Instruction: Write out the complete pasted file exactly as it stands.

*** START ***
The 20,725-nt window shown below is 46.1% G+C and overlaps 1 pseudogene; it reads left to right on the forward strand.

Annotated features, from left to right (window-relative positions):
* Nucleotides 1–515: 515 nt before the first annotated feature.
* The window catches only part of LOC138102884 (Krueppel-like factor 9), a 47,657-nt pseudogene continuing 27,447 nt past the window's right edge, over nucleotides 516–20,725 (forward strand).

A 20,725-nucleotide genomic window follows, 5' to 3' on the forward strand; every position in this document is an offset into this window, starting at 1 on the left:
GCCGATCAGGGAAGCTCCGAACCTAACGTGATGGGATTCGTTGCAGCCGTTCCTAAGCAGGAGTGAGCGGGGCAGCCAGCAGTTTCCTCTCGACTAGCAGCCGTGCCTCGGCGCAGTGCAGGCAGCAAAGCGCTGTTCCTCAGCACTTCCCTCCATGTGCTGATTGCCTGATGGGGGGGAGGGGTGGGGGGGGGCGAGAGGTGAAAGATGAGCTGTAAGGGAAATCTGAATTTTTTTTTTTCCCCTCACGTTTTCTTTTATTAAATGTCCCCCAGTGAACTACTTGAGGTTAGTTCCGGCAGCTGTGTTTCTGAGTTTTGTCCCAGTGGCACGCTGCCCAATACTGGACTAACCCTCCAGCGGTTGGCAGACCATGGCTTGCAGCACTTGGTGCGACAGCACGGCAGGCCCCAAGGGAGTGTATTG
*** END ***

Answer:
The 20,725-nt window shown below is 46.1% G+C and overlaps 1 pseudogene; it reads left to right on the forward strand.

Annotated features, from left to right (window-relative positions):
* Nucleotides 1–515: 515 nt before the first annotated feature.
* The window catches only part of LOC138102884 (Krueppel-like factor 9), a 47,657-nt pseudogene continuing 27,447 nt past the window's right edge, over nucleotides 516–20,725 (forward strand).

A 20,725-nucleotide genomic window follows, 5' to 3' on the forward strand; every position in this document is an offset into this window, starting at 1 on the left:
GCCGATCAGGGAAGCTCCGAACCTAACGTGATGGGATTCGTTGCAGCCGTTCCTAAGCAGGAGTGAGCGGGGCAGCCAGCAGTTTCCTCTCGACTAGCAGCCGTGCCTCGGCGCAGTGCAGGCAGCAAAGCGCTGTTCCTCAGCACTTCCCTCCATGTGCTGATTGCCTGATGGGGGGGAGGGGTGGGGGGGGGCGAGAGGTGAAAGATGAGCTGTAAGGGAAATCTGAATTTTTTTTTTTCCCCTCACGTTTTCTTTTATTAAATGTCCCCCAGTGAACTACTTGAGGTTAGTTCCGGCAGCTGTGTTTCTGAGTTTTGTCCCAGTGGCACGCTGCCCAATACTGGACTAACCCTCCAGCGGTTGGCAGACCATGGCTTGCAGCACTTGGTGCGACAGCACGGCAGGCCCCAAGGGAGTGTATTG